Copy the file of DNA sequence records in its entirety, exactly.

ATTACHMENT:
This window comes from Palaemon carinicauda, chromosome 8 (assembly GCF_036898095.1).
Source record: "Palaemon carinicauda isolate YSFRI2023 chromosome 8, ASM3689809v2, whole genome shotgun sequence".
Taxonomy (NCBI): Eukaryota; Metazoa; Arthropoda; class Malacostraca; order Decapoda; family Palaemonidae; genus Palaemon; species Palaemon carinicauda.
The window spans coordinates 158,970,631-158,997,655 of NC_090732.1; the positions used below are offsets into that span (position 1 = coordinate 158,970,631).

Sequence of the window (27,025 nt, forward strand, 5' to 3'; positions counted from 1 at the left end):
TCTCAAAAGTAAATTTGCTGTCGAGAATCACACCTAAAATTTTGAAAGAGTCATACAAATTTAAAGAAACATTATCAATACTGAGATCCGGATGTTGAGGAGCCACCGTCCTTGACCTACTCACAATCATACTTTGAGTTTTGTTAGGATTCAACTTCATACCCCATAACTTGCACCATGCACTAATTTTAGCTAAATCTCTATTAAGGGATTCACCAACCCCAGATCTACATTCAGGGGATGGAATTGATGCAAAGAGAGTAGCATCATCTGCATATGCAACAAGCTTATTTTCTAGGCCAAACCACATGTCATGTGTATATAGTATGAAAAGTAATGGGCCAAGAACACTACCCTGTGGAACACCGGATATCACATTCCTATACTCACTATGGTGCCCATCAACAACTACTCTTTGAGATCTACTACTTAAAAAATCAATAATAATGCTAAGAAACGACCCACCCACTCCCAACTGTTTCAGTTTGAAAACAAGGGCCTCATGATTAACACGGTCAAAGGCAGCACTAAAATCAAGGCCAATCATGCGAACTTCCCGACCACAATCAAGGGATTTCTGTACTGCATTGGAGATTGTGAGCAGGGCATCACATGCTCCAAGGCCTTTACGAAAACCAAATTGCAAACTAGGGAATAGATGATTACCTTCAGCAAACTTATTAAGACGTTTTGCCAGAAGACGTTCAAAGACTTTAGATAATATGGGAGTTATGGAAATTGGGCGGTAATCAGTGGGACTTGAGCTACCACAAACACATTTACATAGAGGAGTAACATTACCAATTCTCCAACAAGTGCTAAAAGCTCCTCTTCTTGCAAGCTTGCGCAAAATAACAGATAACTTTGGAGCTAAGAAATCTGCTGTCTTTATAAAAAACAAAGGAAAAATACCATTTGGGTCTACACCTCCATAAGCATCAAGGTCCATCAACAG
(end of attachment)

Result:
This window comes from Palaemon carinicauda, chromosome 8 (assembly GCF_036898095.1).
Source record: "Palaemon carinicauda isolate YSFRI2023 chromosome 8, ASM3689809v2, whole genome shotgun sequence".
Taxonomy (NCBI): Eukaryota; Metazoa; Arthropoda; class Malacostraca; order Decapoda; family Palaemonidae; genus Palaemon; species Palaemon carinicauda.
The window spans coordinates 158,970,631-158,997,655 of NC_090732.1; the positions used below are offsets into that span (position 1 = coordinate 158,970,631).

Sequence of the window (27,025 nt, forward strand, 5' to 3'; positions counted from 1 at the left end):
TCTCAAAAGTAAATTTGCTGTCGAGAATCACACCTAAAATTTTGAAAGAGTCATACAAATTTAAAGAAACATTATCAATACTGAGATCCGGATGTTGAGGAGCCACCGTCCTTGACCTACTCACAATCATACTTTGAGTTTTGTTAGGATTCAACTTCATACCCCATAACTTGCACCATGCACTAATTTTAGCTAAATCTCTATTAAGGGATTCACCAACCCCAGATCTACATTCAGGGGATGGAATTGATGCAAAGAGAGTAGCATCATCTGCATATGCAACAAGCTTATTTTCTAGGCCAAACCACATGTCATGTGTATATAGTATGAAAAGTAATGGGCCAAGAACACTACCCTGTGGAACACCGGATATCACATTCCTATACTCACTATGGTGCCCATCAACAACTACTCTTTGAGATCTACTACTTAAAAAATCAATAATAATGCTAAGAAACGACCCACCCACTCCCAACTGTTTCAGTTTGAAAACAAGGGCCTCATGATTAACACGGTCAAAGGCAGCACTAAAATCAAGGCCAATCATGCGAACTTCCCGACCACAATCAAGGGATTTCTGTACTGCATTGGAGATTGTGAGCAGGGCATCACATGCTCCAAGGCCTTTACGAAAACCAAATTGCAAACTAGGGAATAGATGATTACCTTCAGCAAACTTATTAAGACGTTTTGCCAGAAGACGTTCAAAGACTTTAGATAATATGGGAGTTATGGAAATTGGGCGGTAATCAGTGGGACTTGAGCTACCACAAACACATTTACATAGAGGAGTAACATTACCAATTCTCCAACAAGTGCTAAAAGCTCCTCTTCTTGCAAGCTTGCGCAAAATAACAGATAACTTTGGAGCTAAGAAATCTGCTGTCTTTATAAAAAACAAAGGAAAAATACCATTTGGGTCTACACCTCCATAAGCATCAAGGTCCATCAACAG